Giant Sharks!

March 10, 2008

The Geiger Counter playtest (number 8, I think) at JiffyCon went really well. There are still some issues that need to get worked out, but it was a stunning validation of a few recent changes, including proving the awesomeness of freeform cartography.

Instead of running the game with separate locations indicated by index cards, I put out a big sheet of paper and the group collectively created a map of the cruise ship over the course of play. As the ship started sinking, we even had the sense of which locations were underwater, and the pawns representing the main characters gradually congregated at the back of the ship, as the front sank. Way cool!

Things That Came Up:

1. The “traitor” rules still don’t work. It seems more important to choose the traitor from the beginning, like we did in some of the early playtests. There was also the suggestion that main characters get assigned secret orthogonal goals at the beginning of play, including “traitor”-style goals. For example, one character might be “incompetent,” always making things worse. There was another suggestion that, instead of or in addition to orthogonal goals, characters could be assigned bad events, that would be triggered when that card was played during the game, like “Someone left the back door open.” Having just played in Nathan’s Annalise playtest, I am drawn to the idea of players generating a bunch of events or orthogonal goals and then shuffling them and dealing them back out, but some of them might be too character-based to really work that way. I’ll have to ponder this some more, clearly.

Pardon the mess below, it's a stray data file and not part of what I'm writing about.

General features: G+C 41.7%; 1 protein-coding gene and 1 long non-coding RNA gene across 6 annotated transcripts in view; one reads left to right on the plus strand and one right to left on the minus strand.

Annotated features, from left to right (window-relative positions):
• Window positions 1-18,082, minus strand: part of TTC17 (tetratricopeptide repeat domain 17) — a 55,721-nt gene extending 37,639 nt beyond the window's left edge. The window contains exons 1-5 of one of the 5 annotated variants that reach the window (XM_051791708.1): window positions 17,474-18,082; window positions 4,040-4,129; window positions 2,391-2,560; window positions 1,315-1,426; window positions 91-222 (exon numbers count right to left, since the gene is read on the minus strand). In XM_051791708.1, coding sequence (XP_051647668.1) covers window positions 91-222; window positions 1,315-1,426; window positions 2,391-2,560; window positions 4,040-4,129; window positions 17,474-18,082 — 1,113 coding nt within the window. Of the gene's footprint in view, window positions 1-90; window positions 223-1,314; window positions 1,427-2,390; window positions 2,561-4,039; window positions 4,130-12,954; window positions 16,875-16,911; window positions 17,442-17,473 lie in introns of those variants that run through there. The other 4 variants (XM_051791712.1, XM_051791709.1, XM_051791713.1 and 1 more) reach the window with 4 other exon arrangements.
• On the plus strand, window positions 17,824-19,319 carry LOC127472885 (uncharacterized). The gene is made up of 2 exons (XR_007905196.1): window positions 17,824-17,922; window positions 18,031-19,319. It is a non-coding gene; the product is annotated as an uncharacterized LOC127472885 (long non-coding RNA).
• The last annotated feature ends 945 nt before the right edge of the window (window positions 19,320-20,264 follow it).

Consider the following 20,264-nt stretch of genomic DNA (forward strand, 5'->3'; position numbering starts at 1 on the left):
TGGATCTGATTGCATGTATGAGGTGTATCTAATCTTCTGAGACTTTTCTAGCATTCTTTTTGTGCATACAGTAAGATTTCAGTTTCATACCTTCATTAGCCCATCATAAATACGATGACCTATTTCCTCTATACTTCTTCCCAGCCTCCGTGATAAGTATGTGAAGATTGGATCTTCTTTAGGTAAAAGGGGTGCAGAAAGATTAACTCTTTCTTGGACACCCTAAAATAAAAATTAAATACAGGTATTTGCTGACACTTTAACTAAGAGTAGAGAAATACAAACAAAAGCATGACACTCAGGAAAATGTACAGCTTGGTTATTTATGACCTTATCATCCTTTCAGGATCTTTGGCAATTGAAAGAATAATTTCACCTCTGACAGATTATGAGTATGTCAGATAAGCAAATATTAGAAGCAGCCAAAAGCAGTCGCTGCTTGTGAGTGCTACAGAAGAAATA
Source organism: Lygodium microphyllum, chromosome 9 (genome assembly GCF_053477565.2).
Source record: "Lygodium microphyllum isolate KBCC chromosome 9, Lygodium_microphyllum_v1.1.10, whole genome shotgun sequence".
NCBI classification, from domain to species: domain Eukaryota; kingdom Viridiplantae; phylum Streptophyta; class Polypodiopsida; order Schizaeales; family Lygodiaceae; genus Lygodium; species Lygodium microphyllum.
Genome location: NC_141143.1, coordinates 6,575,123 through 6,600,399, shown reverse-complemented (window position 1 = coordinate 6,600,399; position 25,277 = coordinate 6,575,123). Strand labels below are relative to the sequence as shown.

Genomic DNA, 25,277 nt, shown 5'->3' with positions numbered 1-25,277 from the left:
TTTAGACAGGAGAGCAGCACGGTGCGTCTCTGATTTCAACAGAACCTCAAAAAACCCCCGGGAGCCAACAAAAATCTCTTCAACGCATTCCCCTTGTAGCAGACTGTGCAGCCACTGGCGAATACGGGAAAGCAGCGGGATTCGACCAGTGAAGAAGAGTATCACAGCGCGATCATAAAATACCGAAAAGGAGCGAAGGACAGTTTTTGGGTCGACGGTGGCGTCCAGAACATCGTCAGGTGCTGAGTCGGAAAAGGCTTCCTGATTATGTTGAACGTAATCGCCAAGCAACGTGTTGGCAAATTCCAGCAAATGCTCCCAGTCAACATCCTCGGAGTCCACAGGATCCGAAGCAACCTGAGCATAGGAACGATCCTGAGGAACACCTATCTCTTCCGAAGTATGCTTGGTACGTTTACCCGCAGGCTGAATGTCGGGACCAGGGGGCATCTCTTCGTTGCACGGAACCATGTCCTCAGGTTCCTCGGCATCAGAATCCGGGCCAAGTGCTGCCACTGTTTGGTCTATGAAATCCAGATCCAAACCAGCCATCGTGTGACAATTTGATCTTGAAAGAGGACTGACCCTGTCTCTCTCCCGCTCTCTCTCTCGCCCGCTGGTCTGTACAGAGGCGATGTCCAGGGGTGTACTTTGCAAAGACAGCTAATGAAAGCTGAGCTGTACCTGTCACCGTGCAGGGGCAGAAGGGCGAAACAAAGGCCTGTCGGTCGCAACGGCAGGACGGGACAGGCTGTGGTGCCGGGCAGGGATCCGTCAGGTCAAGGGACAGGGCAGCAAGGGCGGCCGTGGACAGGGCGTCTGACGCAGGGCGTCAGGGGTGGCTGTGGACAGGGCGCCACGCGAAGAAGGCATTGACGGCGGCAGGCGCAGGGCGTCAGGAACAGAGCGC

2. The game needs an incentive for character death. The clearest one would be for some of the advantage dice to only appear on the map or be directly given to surviving characters when another character dies, like how the group gets stronger in Afraid after a PC dies. That makes the PVP aspects of the game more important, since ensuring that other characters die, whether “intentionally” on the character’s part or not, might be necessary for survival. It also brings up issues about character sacrifice. At one point, an elderly couple wanted to swim out into the ocean to distract the sharks, but mechanically it wasn’t possible for them to die from one attack or for their sacrifice to benefit the group at all. So maybe there needs to be a way for voluntary death to occur. Perhaps taking “presumed dead” could generate advantage dice for the group, but those dice might go away if the character decides to reappear? Something like that could be interesting.

3. Beating the menace doesn’t feel like enough of an achievement and the menace itself doesn’t seem that scary when only 4-5 of its traits seems applicable in a given conflict. Seems like we may have to go back to the original menace rules, where you always roll ALL of the menace’s dice in any conflict with the menace. This makes the menace more dangerous, necessitates gathering all the advantage dice, working together with other characters (despite orthogonal goals), and killing off a few main characters. Otherwise, the menace will kill everyone. That feels a lot better, thematically, and makes the game more of a scramble to victory instead of an assured outcome. And the menace is still dangerous at 1-2 dice at the end of the game, because the main characters are very small in number and probably have a bunch of potentially crippling conditions by that point.